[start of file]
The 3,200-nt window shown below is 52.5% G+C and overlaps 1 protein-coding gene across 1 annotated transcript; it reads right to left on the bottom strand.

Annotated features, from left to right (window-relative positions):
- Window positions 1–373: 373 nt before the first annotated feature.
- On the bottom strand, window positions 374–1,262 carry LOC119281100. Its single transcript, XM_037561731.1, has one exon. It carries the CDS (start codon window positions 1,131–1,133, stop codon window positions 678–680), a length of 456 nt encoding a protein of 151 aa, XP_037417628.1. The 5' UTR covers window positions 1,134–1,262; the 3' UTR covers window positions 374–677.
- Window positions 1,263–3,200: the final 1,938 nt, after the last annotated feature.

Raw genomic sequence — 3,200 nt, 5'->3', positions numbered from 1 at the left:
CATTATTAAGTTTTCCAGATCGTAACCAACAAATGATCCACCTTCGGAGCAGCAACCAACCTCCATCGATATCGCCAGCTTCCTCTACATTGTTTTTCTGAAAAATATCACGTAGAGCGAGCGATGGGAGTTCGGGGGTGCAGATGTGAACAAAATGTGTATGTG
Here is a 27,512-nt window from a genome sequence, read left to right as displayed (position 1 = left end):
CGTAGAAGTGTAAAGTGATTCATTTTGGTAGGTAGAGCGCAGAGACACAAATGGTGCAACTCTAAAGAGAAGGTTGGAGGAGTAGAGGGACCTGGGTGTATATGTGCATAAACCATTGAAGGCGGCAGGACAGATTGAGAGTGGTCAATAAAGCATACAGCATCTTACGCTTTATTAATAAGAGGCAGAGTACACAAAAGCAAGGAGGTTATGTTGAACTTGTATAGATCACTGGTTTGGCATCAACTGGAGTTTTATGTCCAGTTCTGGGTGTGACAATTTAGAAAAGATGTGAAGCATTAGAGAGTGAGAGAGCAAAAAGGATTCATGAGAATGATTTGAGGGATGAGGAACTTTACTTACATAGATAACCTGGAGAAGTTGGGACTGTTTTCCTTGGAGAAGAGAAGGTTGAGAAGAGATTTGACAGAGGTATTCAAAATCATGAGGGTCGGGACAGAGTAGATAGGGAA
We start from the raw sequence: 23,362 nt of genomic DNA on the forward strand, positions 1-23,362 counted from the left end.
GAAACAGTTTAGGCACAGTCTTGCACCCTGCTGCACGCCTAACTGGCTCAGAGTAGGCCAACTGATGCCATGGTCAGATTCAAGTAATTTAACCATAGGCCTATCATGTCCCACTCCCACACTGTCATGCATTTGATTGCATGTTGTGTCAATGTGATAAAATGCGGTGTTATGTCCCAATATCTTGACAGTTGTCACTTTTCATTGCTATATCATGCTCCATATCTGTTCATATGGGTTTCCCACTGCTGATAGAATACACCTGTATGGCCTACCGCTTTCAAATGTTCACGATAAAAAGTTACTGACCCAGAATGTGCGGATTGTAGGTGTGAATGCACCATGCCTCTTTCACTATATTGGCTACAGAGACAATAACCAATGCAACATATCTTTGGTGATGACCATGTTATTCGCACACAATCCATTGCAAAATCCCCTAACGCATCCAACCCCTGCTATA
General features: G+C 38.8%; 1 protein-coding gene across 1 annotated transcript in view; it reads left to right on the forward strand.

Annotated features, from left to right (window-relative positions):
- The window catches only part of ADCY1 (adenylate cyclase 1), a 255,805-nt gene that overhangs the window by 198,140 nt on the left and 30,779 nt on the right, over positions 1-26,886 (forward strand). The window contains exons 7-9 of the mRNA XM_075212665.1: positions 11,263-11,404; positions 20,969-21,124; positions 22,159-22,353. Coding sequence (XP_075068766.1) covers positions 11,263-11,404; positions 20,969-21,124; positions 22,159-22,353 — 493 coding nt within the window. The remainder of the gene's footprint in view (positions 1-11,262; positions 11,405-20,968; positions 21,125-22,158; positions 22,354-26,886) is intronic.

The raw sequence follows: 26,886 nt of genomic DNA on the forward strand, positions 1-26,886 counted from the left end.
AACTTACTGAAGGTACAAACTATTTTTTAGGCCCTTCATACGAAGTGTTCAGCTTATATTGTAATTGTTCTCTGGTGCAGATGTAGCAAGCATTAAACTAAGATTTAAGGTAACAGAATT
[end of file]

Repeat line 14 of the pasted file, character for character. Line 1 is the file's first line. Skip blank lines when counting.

- The window catches only part of ADCY1 (adenylate cyclase 1), a 255,805-nt gene that overhangs the window by 198,140 nt on the left and 30,779 nt on the right, over positions 1-26,886 (forward strand). The window contains exons 7-9 of the mRNA XM_075212665.1: positions 11,263-11,404; positions 20,969-21,124; positions 22,159-22,353. Coding sequence (XP_075068766.1) covers positions 11,263-11,404; positions 20,969-21,124; positions 22,159-22,353 — 493 coding nt within the window. The remainder of the gene's footprint in view (positions 1-11,262; positions 11,405-20,968; positions 21,125-22,158; positions 22,354-26,886) is intronic.